From there, your audience members can scan the code to bring your slides up on their smartphones or tablet computers. It's easy for the audience, and much faster than typing a URL.
Todd Ogasawara came up with the steps for this great tactic, which he used when presenting in a restaurant venue where no projector or screen would be available, something that often happens at awards events or professional networking events. Speakers and presenters also could put this approach to work in such speaking situations as:
- Presentations or demos in a booth at an exhibit;
- Poster sessions at scientific meetings;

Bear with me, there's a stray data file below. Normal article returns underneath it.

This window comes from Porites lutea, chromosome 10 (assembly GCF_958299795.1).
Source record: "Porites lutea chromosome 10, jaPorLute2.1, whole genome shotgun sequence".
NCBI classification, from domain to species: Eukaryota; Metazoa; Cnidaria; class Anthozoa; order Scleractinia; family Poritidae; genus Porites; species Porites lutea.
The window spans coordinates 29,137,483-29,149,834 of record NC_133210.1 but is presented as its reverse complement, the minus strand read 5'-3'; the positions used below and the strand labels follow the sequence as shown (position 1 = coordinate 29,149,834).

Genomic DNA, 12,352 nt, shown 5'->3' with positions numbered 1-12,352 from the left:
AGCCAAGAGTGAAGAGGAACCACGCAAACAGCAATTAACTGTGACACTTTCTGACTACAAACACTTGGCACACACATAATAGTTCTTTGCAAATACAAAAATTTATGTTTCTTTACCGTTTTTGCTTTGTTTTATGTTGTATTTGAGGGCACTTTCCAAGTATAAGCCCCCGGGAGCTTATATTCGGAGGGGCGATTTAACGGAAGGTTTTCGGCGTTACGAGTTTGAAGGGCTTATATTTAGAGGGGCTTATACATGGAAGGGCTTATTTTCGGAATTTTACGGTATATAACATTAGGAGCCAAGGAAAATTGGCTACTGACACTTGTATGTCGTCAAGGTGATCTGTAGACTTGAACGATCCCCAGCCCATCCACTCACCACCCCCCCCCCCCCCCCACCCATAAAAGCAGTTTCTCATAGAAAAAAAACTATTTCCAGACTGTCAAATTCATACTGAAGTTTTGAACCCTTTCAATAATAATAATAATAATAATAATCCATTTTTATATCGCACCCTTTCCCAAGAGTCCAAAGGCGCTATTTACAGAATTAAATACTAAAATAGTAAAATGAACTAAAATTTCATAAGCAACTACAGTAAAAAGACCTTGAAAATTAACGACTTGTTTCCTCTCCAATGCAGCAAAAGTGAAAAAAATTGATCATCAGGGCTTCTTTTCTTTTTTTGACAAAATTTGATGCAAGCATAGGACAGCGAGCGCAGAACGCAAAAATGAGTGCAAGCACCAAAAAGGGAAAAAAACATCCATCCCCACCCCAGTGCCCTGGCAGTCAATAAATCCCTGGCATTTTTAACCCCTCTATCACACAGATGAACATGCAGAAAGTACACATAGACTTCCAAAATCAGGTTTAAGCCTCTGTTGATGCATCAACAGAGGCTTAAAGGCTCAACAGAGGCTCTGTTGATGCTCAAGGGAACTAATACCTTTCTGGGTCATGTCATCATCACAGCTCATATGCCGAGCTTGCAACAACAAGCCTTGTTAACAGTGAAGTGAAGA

- "Greener" conferences where paper handouts are discouraged;
- Work sessions where you want to include slides in the discussion on an impromptu basis, or on the fly;
- Demos outdoors or in non-traditional settings: on a construction site, at a restaurant, in a hallway, in a cab.
And of course, every speaker should have this tactic as a backup plan should the projector fail. I'm going to add it to my arsenal of "just in case" tactics, and bring a QR code for the slides that can be easily photocopied and shared with the audience. How about you? Share how or when you might use this option in the comments. And don't forget: The Eloquent Woman on Facebook includes the SlideShare app, so you can easily share your slides with us there. Please do!